Teaching Interests
Research Interests
Educational Background
Courses Offered

Department of Chicano Studies

National Association of Chicana and Chicano Studies

College of Natural & Social Sciences

Valerie Talavera-Bustillos
Associate Professor

Office: King Hall B3023
Phone: 323-343-2197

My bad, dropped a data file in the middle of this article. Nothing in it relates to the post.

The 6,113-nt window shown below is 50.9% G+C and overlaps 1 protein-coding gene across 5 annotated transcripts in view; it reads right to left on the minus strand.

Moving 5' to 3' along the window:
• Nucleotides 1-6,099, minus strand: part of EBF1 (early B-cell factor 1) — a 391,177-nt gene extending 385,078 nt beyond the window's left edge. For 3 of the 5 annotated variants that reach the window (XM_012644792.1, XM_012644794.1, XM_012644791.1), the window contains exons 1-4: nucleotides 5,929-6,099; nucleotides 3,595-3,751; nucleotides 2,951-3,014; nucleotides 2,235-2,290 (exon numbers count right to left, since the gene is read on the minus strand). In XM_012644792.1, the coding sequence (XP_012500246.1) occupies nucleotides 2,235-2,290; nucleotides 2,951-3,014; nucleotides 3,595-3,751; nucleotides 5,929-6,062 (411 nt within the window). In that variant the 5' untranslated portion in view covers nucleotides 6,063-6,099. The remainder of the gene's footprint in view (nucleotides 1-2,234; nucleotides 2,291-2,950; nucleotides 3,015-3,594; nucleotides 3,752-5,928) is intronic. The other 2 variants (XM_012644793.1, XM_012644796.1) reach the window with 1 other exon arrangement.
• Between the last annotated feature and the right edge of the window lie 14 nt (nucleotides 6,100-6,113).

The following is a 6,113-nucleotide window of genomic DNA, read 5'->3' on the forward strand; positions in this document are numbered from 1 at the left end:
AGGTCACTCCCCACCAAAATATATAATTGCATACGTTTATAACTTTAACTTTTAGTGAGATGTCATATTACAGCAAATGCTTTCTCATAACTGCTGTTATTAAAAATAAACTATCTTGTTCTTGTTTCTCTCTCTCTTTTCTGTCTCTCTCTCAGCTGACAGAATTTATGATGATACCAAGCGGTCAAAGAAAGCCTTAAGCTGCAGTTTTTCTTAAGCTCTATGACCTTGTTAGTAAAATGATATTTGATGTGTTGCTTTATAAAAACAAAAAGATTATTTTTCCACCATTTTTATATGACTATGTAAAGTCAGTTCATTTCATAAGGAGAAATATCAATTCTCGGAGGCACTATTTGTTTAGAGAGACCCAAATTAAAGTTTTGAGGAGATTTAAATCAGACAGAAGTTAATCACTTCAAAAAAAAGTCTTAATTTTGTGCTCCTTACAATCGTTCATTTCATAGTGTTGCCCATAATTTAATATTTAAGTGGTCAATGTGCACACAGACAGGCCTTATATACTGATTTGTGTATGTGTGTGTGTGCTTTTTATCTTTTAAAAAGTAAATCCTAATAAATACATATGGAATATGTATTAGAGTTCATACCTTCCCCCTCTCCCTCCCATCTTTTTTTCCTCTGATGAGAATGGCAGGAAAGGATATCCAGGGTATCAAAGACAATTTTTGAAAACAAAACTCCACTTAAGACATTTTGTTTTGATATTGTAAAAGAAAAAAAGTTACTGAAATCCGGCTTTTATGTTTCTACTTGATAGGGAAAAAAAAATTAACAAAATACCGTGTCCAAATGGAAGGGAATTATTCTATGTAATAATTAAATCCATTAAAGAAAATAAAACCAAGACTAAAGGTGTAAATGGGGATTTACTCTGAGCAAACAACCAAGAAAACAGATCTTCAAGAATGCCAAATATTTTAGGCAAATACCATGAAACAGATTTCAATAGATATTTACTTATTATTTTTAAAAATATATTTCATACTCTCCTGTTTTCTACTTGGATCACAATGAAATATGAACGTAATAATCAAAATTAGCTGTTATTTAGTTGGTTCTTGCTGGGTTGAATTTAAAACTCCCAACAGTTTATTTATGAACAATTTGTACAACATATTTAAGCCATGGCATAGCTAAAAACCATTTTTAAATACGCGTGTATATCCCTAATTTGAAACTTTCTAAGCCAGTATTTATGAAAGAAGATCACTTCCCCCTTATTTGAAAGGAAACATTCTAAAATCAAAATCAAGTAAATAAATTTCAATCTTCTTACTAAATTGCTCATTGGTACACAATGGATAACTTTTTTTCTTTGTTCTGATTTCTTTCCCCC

I have the privilege and responsibility to prepare students for the realities they will face when working in public schools and other occupations serving youth and communities in California. My courses seek to engage students in research relevant to contemporary contexts. Latinas/os comprise the majority of students enrolled in California’s K-12 public schools, but the systemic inability to address issues of race, language, immigration, and poverty, restricts their access to higher education (e.g. Chicanas/os are the least likely of all major racial/ethnic groups to graduate from a four-year college or university). Across the nation, and here at Cal State L.A., many Chicana/o university students express a strong motivation to “give back” to their communities. I strive to make sure these students are prepared to sustain this work. Specifically, I facilitate students’ theoretical and empirical understanding of the historical and contemporary issues relevant to Chicana/o education. I work to prepare students for graduate school and beyond. Throughout my courses, I remind students that Chicana/o education remains sorely underresearched and encourage them to address the gaps in the literature with their own scholarship. It is my hope that they survive and succeed at CSULA, but also that they go on to re-envision policy, enact empowering teaching strategies, and effect positive social change. Drawing on the educational philosophy of Paulo Freire, I encourage students to ask their own questions and seek means to change the inequities they identify in society and in particular, the educational system. For example, my courses push students to question explanations of school success or failure that blame race, culture, and language while ignoring the racialized layers of structured social inequality. I challenge students to be critically reflective of course readings and to incorporate personal and academic experiences into their research and writing. Because writing can be an isolating process, I facilitate an in-class writer’s workshop where students act as peer-editors with a fellow student in all of my courses. I pose a series of questions for them to address and they each describe for the class how they plan to develop their paper and address their peer’s constructive criticism. This peer-editing process is beneficial to their development as scholars in training and results in a more focused paper (See Attachment A.1, p66). I also engage students by offering a sequence of collaborative working groups to answer questions from the readings and later use these questions to structure a “Family Feud”-style game that gets students excited about learning and the competitive spirit electrifies the room; in the end, student apply their knowledge through a fun learning exercise. These learning games have allowed student to be engaged in course knowledge and enjoy sharing the information they learned in a fun positive manner in the classroom (See Attachment A.1p. 66, ) Throughout my teaching career, I initiated numerous pedagogical and curricular changes. For example, I arranged my lectures to allow for more structured group-discussion with questions focused on the weekly readings. Based on student-feedback, I also altered course readings and utilized the library electronic reserves. My attempts to maintain an active learning environment to compliment my critical pedagogy have shifted slightly to accommodate an increasing student-teacher ratios in the general education Chicano Studies course CHS 111. Nevertheless, I remain committed to preparing all students for graduate school and beyond.